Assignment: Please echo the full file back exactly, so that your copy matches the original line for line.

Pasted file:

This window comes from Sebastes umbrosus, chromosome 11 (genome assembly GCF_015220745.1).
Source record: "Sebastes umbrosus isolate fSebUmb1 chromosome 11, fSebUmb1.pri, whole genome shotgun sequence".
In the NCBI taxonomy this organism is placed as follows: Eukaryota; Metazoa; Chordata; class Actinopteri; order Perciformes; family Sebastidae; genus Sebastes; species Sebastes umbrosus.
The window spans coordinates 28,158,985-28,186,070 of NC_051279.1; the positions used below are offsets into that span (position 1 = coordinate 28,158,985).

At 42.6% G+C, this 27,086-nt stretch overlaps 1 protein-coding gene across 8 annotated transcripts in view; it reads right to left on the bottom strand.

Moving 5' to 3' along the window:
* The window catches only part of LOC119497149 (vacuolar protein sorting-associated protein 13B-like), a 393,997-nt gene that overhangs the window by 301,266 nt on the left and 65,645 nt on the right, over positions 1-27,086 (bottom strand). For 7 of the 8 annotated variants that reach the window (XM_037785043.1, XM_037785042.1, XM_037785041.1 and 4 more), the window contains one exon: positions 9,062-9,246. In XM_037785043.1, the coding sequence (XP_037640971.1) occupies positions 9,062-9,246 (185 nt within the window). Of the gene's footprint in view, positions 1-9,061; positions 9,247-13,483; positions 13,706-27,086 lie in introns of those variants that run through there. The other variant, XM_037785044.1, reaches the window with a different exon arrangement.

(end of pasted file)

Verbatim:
This window comes from Sebastes umbrosus, chromosome 11 (genome assembly GCF_015220745.1).
Source record: "Sebastes umbrosus isolate fSebUmb1 chromosome 11, fSebUmb1.pri, whole genome shotgun sequence".
In the NCBI taxonomy this organism is placed as follows: Eukaryota; Metazoa; Chordata; class Actinopteri; order Perciformes; family Sebastidae; genus Sebastes; species Sebastes umbrosus.
The window spans coordinates 28,158,985-28,186,070 of NC_051279.1; the positions used below are offsets into that span (position 1 = coordinate 28,158,985).

At 42.6% G+C, this 27,086-nt stretch overlaps 1 protein-coding gene across 8 annotated transcripts in view; it reads right to left on the bottom strand.

Moving 5' to 3' along the window:
* The window catches only part of LOC119497149 (vacuolar protein sorting-associated protein 13B-like), a 393,997-nt gene that overhangs the window by 301,266 nt on the left and 65,645 nt on the right, over positions 1-27,086 (bottom strand). For 7 of the 8 annotated variants that reach the window (XM_037785043.1, XM_037785042.1, XM_037785041.1 and 4 more), the window contains one exon: positions 9,062-9,246. In XM_037785043.1, the coding sequence (XP_037640971.1) occupies positions 9,062-9,246 (185 nt within the window). Of the gene's footprint in view, positions 1-9,061; positions 9,247-13,483; positions 13,706-27,086 lie in introns of those variants that run through there. The other variant, XM_037785044.1, reaches the window with a different exon arrangement.